Computerised CBT (cCBT) is recommended by NICE for treating depression and anxiety. However, there has been a lack of research into patient experience of technologically-delivered therapy, and no independent trials of effectiveness have been conducted in routine primary care. This workshop discussed the results of the REEACT trial, the largest independent trial of cCBT to date, including insights from interviews with patients and professionals. Barriers to engagement and implementation, and potential methods for improving patient experience in the next generation of cCBT programmes, were outlined.


Workshop 3

Does Trans-cranial Magnetic Stimulation have any noticeable effect? Professor Peter Lepping


This session presented results of a systematic review and meta-analysis answering the question whether there is any clinical utility of Trans-cranial Magnetic Stimulation, using a novel method to examine the clinical relevance of the existing results from the literature.  The review concluded that TMS showed a modest advantage over sham TMS for depression but not for treatment resistant depression.  The review also found that ECT was superior to TMS in all comparisons.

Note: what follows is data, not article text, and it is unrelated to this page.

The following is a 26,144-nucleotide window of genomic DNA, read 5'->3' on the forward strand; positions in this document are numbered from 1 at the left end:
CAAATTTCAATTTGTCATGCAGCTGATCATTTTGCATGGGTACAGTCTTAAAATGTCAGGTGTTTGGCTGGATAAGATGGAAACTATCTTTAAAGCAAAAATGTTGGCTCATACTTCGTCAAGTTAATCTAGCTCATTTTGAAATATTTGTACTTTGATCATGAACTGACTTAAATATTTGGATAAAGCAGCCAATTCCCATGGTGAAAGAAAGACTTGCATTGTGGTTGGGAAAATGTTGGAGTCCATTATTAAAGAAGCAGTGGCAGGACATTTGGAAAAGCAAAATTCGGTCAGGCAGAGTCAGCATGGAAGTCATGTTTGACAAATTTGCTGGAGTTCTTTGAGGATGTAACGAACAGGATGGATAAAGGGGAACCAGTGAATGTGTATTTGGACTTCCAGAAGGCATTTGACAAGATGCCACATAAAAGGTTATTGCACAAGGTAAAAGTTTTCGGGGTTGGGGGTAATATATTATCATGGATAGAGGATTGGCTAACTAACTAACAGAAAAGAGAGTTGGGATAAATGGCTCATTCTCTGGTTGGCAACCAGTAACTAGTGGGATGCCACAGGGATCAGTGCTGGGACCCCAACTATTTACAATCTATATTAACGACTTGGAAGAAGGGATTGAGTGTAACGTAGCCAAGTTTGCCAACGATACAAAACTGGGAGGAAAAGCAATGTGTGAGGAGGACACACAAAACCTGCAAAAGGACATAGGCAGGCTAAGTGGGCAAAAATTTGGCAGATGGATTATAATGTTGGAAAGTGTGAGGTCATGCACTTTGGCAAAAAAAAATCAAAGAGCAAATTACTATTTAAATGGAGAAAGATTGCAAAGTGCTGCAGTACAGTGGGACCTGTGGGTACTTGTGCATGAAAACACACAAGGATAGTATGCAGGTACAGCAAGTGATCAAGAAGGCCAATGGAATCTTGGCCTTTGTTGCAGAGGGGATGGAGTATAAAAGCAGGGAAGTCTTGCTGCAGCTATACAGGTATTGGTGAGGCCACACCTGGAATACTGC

Afternoon Session


Lecture 4: Treating Adolescent Depression

Dr Bernadka Dubicka, Honorary Senior Lecturer in Child Psychiatry, University of Manchester/Consultant Child and Adolescent Psychiatrist Lancashire Care Foundation Trust


Dr Dubicka started by reminding us that this was a complex comorbid condition with increased suicidality and increasing levels of distress particularly in girls.


Treatment options recommended are multi-modal with SSRI’s and in particular Fluoxetine first line treatment. Sertraline is the recommended second line treatment and Escitalopram has increasing research data to support its use. Paroxetine is contraindicated due to agitation and hostility with tricyclics not recommended due to toxicity and lack of evidence.


Dr Dubicka described the role of CBT as useful for targeted cases such as patient choice, comorbid anxiety or OCD. The CBT should be manualised specialist care and treatment goals can include psychoeducation, optimism, realistic expectations, emotional first aid and family work. However there can be poor outcomes in adolescents due to difficulties with motivation and engagement with homework.